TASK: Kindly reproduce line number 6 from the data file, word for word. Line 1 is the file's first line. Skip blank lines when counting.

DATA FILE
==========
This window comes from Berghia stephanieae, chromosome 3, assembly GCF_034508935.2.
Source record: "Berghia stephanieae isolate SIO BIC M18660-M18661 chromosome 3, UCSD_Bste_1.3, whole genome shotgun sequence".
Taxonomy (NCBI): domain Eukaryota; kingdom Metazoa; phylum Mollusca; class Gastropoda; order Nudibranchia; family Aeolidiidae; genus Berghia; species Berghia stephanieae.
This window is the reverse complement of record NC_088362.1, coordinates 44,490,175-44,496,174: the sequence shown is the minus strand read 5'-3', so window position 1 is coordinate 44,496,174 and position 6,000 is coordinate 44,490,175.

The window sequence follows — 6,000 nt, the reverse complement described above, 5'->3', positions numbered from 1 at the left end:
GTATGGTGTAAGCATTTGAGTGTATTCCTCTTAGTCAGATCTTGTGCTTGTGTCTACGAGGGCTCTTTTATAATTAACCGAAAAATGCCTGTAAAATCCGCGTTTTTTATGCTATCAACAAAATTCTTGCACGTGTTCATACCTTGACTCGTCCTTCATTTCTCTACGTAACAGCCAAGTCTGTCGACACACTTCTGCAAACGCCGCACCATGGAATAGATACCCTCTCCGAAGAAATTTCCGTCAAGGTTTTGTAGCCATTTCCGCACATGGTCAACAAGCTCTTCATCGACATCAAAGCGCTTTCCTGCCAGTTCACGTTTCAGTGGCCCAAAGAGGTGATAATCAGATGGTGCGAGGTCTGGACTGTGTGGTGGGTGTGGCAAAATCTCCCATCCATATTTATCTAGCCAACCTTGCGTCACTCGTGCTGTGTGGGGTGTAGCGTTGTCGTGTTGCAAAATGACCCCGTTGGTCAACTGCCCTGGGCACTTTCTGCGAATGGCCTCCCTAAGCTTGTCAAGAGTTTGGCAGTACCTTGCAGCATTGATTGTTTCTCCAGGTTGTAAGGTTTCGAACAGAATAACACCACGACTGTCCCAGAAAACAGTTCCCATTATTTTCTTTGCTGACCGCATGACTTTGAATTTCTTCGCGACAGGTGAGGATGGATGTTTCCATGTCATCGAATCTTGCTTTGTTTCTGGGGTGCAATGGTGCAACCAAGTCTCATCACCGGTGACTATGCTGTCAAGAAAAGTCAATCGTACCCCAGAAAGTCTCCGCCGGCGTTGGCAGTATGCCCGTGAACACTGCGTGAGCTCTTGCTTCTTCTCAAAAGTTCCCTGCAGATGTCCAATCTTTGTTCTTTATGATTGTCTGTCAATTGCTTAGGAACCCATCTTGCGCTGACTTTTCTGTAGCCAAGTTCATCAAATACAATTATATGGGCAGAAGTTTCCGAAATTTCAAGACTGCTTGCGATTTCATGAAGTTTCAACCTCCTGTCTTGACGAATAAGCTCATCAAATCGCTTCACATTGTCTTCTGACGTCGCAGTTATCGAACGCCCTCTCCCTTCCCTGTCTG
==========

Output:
GTATGGTGTAAGCATTTGAGTGTATTCCTCTTAGTCAGATCTTGTGCTTGTGTCTACGAGGGCTCTTTTATAATTAACCGAAAAATGCCTGTAAAATCCGCGTTTTTTATGCTATCAACAAAATTCTTGCACGTGTTCATACCTTGACTCGTCCTTCATTTCTCTACGTAACAGCCAAGTCTGTCGACACACTTCTGCAAACGCCGCACCATGGAATAGATACCCTCTCCGAAGAAATTTCCGTCAAGGTTTTGTAGCCATTTCCGCACATGGTCAACAAGCTCTTCATCGACATCAAAGCGCTTTCCTGCCAGTTCACGTTTCAGTGGCCCAAAGAGGTGATAATCAGATGGTGCGAGGTCTGGACTGTGTGGTGGGTGTGGCAAAATCTCCCATCCATATTTATCTAGCCAACCTTGCGTCACTCGTGCTGTGTGGGGTGTAGCGTTGTCGTGTTGCAAAATGACCCCGTTGGTCAACTGCCCTGGGCACTTTCTGCGAATGGCCTCCCTAAGCTTGTCAAGAGTTTGGCAGTACCTTGCAGCATTGATTGTTTCTCCAGGTTGTAAGGTTTCGAACAGAATAACACCACGACTGTCCCAGAAAACAGTTCCCATTATTTTCTTTGCTGACCGCATGACTTTGAATTTCTTCGCGACAGGTGAGGATGGATGTTTCCATGTCATCGAATCTTGCTTTGTTTCTGGGGTGCAATGGTGCAACCAAGTCTCATCACCGGTGACTATGCTGTCAAGAAAAGTCAATCGTACCCCAGAAAGTCTCCGCCGGCGTTGGCAGTATGCCCGTGAACACTGCGTGAGCTCTTGCTTCTTCTCAAAAGTTCCCTGCAGATGTCCAATCTTTGTTCTTTATGATTGTCTGTCAATTGCTTAGGAACCCATCTTGCGCTGACTTTTCTGTAGCCAAGTTCATCAAATACAATTATATGGGCAGAAGTTTCCGAAATTTCAAGACTGCTTGCGATTTCATGAAGTTTCAACCTCCTGTCTTGACGAATAAGCTCATCAAATCGCTTCACATTGTCTTCTGACGTCGCAGTTATCGAACGCCCTCTCCCTTCCCTGTCTG